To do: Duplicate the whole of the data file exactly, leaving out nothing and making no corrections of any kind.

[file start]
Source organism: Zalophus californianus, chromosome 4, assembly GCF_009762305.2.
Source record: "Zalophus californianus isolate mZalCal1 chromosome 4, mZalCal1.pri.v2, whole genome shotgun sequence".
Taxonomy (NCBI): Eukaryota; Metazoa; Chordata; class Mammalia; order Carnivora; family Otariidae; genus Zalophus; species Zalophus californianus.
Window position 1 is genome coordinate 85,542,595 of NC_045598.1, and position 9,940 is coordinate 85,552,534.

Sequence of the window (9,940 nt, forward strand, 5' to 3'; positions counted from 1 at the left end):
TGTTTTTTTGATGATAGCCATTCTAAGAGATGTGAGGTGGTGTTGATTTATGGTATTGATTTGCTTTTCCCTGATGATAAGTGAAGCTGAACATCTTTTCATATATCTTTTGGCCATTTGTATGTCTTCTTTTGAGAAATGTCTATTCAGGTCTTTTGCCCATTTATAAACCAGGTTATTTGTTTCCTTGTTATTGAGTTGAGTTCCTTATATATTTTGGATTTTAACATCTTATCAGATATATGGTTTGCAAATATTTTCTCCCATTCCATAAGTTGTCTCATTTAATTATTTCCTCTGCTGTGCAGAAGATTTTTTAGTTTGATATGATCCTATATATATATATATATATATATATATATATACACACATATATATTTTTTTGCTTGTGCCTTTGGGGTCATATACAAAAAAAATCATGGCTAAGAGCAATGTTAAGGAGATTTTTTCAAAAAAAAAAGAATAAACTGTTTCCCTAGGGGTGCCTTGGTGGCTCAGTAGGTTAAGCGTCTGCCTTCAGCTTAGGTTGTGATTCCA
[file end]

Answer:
Source organism: Zalophus californianus, chromosome 4, assembly GCF_009762305.2.
Source record: "Zalophus californianus isolate mZalCal1 chromosome 4, mZalCal1.pri.v2, whole genome shotgun sequence".
Taxonomy (NCBI): Eukaryota; Metazoa; Chordata; class Mammalia; order Carnivora; family Otariidae; genus Zalophus; species Zalophus californianus.
Window position 1 is genome coordinate 85,542,595 of NC_045598.1, and position 9,940 is coordinate 85,552,534.

Sequence of the window (9,940 nt, forward strand, 5' to 3'; positions counted from 1 at the left end):
TGTTTTTTTGATGATAGCCATTCTAAGAGATGTGAGGTGGTGTTGATTTATGGTATTGATTTGCTTTTCCCTGATGATAAGTGAAGCTGAACATCTTTTCATATATCTTTTGGCCATTTGTATGTCTTCTTTTGAGAAATGTCTATTCAGGTCTTTTGCCCATTTATAAACCAGGTTATTTGTTTCCTTGTTATTGAGTTGAGTTCCTTATATATTTTGGATTTTAACATCTTATCAGATATATGGTTTGCAAATATTTTCTCCCATTCCATAAGTTGTCTCATTTAATTATTTCCTCTGCTGTGCAGAAGATTTTTTAGTTTGATATGATCCTATATATATATATATATATATATATATATATACACACATATATATTTTTTTGCTTGTGCCTTTGGGGTCATATACAAAAAAAATCATGGCTAAGAGCAATGTTAAGGAGATTTTTTCAAAAAAAAAAGAATAAACTGTTTCCCTAGGGGTGCCTTGGTGGCTCAGTAGGTTAAGCGTCTGCCTTCAGCTTAGGTTGTGATTCCA